More than 1,000 issues were published, usually with multiple titles released every month. An exact accounting of the actual number of unique issues produced is difficult because occasional issue numbers were skipped and a number of reprint issues were also included. Nonetheless, the Overstreet Comic Book Price Guide lists well over 1,000 individual issues, ending with #1354. It currently holds the record for most issues produced of an American comic book; its nearest rivals, Action Comics and Detective Comics, ended their initial runs in 2011 at 904 issues and 881 issues, respectively. The first 25 issues are known as “series 1”; after they were published, the numbering began again and “series 2” began. Four Color published many of the first comics featuring characters licensed from Walt Disney.
Celebrates Disneyland’s Tenth Anniversary. 6 photo’s of Disneyland on the interior cover pages.
Adventures Into the Unknown was best known as the medium’s first ongoing horror-comics title. Published by the American Comics Group, initially under the imprint B&I Publishing, it ran 174 issues (cover-dated Fall 1948 – Aug. 1967). The first two issues, which included art by Fred Guardineer and others, featured horror stories of ghosts, werewolves, haunted houses, killer puppets, and other supernatural beings and locales. The premiere included a seven-page abridged adaptation of Horace Walpole‘s seminal gothic novel The Castle of Otranto, by an unknown writer and artist Al Ulmer.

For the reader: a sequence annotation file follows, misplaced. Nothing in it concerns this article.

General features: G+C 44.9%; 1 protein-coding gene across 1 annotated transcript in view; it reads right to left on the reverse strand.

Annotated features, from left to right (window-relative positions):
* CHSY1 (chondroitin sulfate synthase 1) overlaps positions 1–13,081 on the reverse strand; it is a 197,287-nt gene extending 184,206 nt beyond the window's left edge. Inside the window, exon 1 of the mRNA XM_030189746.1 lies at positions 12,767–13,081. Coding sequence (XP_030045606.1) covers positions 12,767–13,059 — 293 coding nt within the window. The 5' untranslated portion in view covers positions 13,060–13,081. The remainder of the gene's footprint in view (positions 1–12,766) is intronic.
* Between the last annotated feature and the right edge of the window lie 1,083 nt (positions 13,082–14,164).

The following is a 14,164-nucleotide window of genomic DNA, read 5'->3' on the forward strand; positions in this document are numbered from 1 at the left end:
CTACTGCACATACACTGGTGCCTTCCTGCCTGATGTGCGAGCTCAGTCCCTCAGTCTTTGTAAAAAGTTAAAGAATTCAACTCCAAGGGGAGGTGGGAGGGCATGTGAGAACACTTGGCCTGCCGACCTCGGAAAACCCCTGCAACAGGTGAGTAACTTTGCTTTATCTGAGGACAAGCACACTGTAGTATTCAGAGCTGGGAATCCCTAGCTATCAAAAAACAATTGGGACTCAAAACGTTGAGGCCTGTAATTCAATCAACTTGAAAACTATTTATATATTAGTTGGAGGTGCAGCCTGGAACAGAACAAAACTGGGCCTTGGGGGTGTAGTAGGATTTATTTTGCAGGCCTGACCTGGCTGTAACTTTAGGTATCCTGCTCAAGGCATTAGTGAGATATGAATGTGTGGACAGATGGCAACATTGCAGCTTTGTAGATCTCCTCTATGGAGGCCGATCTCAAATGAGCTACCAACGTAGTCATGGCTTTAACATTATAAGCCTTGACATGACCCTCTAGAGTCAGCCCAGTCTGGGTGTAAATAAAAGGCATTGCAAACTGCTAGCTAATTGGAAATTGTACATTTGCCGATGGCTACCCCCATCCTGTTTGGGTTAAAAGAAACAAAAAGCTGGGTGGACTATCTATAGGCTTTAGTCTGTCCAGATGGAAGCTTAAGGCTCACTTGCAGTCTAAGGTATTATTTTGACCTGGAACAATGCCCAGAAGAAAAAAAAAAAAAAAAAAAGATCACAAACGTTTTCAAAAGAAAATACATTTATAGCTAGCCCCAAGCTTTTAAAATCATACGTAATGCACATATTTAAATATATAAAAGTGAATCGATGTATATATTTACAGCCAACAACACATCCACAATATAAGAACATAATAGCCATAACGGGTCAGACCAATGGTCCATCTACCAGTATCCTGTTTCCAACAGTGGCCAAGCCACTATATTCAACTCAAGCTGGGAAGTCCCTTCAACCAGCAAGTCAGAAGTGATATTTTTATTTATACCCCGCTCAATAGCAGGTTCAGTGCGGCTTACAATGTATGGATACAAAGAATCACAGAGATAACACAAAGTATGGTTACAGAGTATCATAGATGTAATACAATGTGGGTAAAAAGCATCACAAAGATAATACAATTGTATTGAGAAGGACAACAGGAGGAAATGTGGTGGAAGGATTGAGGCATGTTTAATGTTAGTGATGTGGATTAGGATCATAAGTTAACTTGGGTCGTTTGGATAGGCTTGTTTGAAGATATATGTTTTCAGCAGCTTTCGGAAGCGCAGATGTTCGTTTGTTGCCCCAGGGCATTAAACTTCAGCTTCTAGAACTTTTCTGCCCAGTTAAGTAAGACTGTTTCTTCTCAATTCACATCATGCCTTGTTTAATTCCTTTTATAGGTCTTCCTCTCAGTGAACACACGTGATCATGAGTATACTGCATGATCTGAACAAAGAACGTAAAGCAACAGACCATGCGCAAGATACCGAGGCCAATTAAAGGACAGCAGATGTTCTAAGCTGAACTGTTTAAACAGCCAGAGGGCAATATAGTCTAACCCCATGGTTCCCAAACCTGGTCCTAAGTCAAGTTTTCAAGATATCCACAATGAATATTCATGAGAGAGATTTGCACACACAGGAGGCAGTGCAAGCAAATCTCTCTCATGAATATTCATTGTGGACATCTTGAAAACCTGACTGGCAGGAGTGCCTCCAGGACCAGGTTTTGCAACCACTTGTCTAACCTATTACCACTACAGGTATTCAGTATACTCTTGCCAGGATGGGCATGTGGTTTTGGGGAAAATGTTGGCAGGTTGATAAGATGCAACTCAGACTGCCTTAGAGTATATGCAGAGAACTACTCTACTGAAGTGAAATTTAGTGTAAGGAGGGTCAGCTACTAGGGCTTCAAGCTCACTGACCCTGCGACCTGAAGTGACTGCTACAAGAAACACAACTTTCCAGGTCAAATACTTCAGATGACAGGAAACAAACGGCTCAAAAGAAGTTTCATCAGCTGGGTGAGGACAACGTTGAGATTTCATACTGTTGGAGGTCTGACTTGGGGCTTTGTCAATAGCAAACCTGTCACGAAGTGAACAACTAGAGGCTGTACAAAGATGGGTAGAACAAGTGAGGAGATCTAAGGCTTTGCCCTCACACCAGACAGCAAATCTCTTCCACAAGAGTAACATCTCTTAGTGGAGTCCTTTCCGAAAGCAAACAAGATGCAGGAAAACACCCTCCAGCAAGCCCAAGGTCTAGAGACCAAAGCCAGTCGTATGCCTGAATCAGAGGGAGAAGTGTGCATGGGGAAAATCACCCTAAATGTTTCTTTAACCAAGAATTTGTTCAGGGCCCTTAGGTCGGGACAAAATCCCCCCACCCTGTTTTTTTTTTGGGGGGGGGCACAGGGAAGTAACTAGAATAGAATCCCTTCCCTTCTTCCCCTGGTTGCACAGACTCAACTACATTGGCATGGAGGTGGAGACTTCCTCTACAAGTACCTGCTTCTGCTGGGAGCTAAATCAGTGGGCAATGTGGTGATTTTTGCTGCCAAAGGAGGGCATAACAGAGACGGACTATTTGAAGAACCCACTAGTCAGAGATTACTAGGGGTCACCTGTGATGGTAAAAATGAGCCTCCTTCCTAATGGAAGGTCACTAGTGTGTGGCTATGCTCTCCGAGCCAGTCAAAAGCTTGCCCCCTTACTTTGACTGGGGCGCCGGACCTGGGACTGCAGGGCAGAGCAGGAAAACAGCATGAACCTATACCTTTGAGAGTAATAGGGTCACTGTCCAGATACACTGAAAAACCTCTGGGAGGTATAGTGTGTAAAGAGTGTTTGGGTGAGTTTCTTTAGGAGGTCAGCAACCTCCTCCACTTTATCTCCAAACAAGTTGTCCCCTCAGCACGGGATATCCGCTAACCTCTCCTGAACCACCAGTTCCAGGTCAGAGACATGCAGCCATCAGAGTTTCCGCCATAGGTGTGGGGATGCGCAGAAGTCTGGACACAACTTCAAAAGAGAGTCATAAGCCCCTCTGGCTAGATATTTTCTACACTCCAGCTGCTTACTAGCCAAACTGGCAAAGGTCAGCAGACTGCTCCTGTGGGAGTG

Unlike many American horror comics of the Golden Age, it weathered the public criticism of the early 1950s and survived the aftermath of the Senate Subcommittee on Juvenile Delinquency hearings of April and June 1954 when the comics industry attempted self-regulation with a highly restrictive Comics Code.